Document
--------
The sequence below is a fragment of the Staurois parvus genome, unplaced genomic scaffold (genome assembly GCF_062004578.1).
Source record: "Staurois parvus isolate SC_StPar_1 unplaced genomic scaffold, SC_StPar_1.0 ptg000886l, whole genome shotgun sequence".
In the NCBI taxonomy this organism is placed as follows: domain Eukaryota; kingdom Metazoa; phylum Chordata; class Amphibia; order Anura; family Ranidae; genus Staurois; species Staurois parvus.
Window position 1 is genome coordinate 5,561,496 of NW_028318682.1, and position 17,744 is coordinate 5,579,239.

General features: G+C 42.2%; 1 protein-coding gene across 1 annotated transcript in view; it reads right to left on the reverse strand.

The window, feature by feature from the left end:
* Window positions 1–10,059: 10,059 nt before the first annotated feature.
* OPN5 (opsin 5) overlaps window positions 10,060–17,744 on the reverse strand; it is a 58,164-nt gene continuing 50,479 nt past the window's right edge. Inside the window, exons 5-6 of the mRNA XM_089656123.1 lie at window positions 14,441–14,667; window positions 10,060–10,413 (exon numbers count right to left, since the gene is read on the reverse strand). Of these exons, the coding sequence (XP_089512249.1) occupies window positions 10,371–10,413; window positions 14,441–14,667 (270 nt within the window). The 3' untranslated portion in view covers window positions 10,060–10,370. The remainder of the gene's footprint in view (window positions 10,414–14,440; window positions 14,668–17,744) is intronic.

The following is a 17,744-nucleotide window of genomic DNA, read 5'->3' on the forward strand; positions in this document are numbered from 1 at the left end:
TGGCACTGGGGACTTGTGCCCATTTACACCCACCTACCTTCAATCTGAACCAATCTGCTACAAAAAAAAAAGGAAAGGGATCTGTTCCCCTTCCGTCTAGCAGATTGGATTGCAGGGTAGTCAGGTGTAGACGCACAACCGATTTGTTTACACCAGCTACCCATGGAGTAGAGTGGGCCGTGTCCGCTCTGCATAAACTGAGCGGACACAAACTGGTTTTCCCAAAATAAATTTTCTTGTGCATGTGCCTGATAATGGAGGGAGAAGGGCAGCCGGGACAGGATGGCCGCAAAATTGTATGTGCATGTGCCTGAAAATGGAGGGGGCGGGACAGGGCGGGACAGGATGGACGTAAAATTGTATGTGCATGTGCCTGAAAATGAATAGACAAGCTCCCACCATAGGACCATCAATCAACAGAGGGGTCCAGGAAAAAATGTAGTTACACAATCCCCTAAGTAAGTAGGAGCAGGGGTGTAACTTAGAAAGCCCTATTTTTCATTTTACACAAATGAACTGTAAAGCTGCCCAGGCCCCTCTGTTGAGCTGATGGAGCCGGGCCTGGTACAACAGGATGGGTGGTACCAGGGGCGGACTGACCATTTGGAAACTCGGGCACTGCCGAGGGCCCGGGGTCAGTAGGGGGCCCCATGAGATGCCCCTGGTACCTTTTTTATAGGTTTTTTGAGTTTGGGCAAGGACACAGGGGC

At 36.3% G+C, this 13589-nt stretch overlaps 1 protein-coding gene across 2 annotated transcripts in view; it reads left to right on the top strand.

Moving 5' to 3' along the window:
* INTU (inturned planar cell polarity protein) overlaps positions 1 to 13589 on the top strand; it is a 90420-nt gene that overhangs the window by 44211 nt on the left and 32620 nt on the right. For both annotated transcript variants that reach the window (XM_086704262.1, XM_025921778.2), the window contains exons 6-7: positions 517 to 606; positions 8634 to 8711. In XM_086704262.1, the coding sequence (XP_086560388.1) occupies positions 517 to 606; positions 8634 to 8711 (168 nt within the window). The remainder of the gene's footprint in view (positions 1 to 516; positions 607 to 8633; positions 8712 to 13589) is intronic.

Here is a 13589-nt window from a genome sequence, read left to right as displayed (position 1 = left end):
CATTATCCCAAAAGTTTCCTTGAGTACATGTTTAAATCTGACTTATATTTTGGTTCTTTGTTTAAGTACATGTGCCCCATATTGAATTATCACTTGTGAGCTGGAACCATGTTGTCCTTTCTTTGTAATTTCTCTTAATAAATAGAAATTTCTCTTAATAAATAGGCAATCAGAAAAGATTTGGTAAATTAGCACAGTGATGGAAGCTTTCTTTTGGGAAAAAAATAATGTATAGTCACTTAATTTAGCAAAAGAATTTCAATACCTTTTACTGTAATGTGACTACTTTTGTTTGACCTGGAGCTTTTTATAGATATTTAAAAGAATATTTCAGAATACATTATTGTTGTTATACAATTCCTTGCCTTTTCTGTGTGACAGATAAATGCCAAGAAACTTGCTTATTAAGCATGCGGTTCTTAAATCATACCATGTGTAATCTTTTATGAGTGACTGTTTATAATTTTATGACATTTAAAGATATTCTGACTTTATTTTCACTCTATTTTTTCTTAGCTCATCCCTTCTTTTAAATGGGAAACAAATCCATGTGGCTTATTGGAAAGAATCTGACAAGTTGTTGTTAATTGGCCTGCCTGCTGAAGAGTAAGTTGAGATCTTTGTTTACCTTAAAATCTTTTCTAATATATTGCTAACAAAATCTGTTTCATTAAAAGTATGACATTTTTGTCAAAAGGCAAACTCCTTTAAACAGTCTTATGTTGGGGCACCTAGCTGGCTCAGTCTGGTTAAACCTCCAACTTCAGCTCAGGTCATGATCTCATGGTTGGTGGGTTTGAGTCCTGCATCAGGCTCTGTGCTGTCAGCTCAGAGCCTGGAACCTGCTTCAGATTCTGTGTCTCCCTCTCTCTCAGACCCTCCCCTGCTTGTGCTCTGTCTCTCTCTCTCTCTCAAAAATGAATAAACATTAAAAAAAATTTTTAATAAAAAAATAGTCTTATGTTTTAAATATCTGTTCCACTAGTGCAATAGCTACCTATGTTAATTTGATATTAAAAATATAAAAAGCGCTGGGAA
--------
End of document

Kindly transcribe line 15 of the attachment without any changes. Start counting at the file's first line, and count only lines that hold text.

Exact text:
CATTATCCCAAAAGTTTCCTTGAGTACATGTTTAAATCTGACTTATATTTTGGTTCTTTGTTTAAGTACATGTGCCCCATATTGAATTATCACTTGTGAGCTGGAACCATGTTGTCCTTTCTTTGTAATTTCTCTTAATAAATAGAAATTTCTCTTAATAAATAGGCAATCAGAAAAGATTTGGTAAATTAGCACAGTGATGGAAGCTTTCTTTTGGGAAAAAAATAATGTATAGTCACTTAATTTAGCAAAAGAATTTCAATACCTTTTACTGTAATGTGACTACTTTTGTTTGACCTGGAGCTTTTTATAGATATTTAAAAGAATATTTCAGAATACATTATTGTTGTTATACAATTCCTTGCCTTTTCTGTGTGACAGATAAATGCCAAGAAACTTGCTTATTAAGCATGCGGTTCTTAAATCATACCATGTGTAATCTTTTATGAGTGACTGTTTATAATTTTATGACATTTAAAGATATTCTGACTTTATTTTCACTCTATTTTTTCTTAGCTCATCCCTTCTTTTAAATGGGAAACAAATCCATGTGGCTTATTGGAAAGAATCTGACAAGTTGTTGTTAATTGGCCTGCCTGCTGAAGAGTAAGTTGAGATCTTTGTTTACCTTAAAATCTTTTCTAATATATTGCTAACAAAATCTGTTTCATTAAAAGTATGACATTTTTGTCAAAAGGCAAACTCCTTTAAACAGTCTTATGTTGGGGCACCTAGCTGGCTCAGTCTGGTTAAACCTCCAACTTCAGCTCAGGTCATGATCTCATGGTTGGTGGGTTTGAGTCCTGCATCAGGCTCTGTGCTGTCAGCTCAGAGCCTGGAACCTGCTTCAGATTCTGTGTCTCCCTCTCTCTCAGACCCTCCCCTGCTTGTGCTCTGTCTCTCTCTCTCTCTCAAAAATGAATAAACATTAAAAAAAATTTTTAATAAAAAAATAGTCTTATGTTTTAAATATCTGTTCCACTAGTGCAATAGCTACCTATGTTAATTTGATATTAAAAATATAAAAAGCGCTGGGAA